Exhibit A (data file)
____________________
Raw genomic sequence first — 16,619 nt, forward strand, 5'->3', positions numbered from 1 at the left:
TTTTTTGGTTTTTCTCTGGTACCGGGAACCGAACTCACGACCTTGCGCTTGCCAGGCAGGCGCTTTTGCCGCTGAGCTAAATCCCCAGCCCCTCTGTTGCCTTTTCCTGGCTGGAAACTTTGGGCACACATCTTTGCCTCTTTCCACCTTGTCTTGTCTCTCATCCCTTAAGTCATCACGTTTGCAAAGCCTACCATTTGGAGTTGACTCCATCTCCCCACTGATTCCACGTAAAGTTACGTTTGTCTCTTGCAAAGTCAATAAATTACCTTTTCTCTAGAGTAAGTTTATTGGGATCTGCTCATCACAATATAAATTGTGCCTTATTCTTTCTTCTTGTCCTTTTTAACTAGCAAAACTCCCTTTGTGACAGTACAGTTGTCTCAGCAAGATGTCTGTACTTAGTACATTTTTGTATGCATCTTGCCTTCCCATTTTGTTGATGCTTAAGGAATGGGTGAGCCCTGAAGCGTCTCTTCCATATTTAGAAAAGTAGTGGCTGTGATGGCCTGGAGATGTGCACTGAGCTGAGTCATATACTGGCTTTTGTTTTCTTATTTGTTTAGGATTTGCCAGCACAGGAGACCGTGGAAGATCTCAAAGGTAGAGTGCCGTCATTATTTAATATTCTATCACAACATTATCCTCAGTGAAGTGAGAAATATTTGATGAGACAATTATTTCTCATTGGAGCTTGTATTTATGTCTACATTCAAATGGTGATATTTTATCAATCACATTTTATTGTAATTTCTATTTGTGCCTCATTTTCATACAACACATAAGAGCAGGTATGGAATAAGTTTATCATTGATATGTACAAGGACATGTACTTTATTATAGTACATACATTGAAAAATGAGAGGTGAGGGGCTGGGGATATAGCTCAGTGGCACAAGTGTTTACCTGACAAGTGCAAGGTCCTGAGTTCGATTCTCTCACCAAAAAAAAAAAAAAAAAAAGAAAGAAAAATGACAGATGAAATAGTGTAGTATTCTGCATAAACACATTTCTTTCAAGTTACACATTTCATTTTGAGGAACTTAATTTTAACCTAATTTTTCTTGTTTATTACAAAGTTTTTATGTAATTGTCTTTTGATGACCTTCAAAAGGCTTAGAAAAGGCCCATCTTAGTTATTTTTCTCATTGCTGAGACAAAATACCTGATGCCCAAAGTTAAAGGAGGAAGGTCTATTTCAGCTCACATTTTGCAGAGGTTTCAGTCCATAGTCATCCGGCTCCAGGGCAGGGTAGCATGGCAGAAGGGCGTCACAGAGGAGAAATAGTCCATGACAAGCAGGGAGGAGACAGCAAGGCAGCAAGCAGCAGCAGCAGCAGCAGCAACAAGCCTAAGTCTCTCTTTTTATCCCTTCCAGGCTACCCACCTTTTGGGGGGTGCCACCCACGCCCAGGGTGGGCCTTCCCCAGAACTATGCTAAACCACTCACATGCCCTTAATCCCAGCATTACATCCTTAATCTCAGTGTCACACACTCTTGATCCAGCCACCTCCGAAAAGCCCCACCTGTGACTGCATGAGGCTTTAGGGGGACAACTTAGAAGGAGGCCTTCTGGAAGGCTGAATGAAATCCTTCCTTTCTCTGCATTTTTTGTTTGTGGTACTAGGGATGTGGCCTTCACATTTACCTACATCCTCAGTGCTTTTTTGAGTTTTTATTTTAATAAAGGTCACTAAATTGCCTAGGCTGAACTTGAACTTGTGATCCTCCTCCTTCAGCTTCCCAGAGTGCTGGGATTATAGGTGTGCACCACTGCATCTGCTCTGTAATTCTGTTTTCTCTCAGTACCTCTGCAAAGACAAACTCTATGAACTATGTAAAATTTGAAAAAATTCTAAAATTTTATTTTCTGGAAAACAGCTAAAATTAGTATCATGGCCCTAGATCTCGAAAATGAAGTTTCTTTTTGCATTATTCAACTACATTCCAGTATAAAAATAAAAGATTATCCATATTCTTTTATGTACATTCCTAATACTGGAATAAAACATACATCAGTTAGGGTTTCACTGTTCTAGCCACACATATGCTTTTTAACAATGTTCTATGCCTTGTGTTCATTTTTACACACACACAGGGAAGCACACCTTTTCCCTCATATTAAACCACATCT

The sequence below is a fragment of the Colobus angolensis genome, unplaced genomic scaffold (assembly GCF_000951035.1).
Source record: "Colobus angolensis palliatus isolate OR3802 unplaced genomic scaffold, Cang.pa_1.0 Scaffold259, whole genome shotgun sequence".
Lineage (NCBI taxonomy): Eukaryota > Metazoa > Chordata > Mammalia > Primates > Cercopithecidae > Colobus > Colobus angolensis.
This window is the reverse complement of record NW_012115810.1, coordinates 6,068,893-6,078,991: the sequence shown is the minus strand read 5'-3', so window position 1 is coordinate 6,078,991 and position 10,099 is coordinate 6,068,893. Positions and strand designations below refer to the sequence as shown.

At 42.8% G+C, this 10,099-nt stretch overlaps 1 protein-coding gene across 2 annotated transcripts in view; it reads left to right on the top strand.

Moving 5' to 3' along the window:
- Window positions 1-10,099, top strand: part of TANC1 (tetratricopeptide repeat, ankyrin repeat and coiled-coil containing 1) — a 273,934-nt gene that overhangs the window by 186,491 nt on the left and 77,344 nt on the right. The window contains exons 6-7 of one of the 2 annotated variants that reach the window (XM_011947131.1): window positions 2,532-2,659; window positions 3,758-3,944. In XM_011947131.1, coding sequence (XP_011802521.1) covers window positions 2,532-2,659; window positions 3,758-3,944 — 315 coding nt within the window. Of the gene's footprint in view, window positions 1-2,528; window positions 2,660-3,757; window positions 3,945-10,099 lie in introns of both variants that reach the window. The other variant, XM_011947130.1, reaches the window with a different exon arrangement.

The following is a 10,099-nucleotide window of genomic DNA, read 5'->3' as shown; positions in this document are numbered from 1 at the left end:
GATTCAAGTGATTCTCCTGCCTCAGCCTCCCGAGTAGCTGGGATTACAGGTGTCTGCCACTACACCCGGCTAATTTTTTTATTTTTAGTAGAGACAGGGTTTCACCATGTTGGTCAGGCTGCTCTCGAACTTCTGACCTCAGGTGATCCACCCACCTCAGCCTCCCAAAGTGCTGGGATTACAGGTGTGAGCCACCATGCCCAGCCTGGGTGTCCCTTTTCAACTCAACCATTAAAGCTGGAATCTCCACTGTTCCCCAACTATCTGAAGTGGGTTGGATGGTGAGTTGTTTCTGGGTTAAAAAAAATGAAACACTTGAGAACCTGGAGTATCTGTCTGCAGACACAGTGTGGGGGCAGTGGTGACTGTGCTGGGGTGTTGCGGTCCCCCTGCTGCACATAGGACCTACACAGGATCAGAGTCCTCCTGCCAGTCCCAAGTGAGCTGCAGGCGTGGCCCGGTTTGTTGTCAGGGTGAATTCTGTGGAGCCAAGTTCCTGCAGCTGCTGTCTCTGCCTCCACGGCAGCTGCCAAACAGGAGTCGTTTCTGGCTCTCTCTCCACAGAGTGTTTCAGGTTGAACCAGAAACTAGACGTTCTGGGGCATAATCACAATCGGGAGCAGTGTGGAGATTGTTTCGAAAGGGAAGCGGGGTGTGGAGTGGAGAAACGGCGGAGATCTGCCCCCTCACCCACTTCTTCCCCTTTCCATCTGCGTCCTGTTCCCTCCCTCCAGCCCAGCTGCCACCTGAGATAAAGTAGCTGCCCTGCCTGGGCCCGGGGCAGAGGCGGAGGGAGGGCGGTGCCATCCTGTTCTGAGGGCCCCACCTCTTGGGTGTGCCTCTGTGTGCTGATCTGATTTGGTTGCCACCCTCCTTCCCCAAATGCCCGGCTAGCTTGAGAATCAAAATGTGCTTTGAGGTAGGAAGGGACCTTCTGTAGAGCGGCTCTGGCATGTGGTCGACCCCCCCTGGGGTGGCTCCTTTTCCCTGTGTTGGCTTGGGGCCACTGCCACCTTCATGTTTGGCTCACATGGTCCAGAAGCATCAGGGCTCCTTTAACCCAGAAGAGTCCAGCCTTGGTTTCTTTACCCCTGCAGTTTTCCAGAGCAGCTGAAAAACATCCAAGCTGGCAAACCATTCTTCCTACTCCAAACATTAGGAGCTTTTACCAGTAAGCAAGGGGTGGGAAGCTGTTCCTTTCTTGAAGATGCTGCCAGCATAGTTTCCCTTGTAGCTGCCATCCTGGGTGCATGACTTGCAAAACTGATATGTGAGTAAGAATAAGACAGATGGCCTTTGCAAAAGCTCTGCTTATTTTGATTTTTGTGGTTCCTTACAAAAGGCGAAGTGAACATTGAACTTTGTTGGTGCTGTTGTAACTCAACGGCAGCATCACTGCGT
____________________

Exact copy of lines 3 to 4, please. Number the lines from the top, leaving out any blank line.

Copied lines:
The sequence below is a fragment of the Colobus angolensis genome, unplaced genomic scaffold (assembly GCF_000951035.1).
Source record: "Colobus angolensis palliatus isolate OR3802 unplaced genomic scaffold, Cang.pa_1.0 Scaffold259, whole genome shotgun sequence".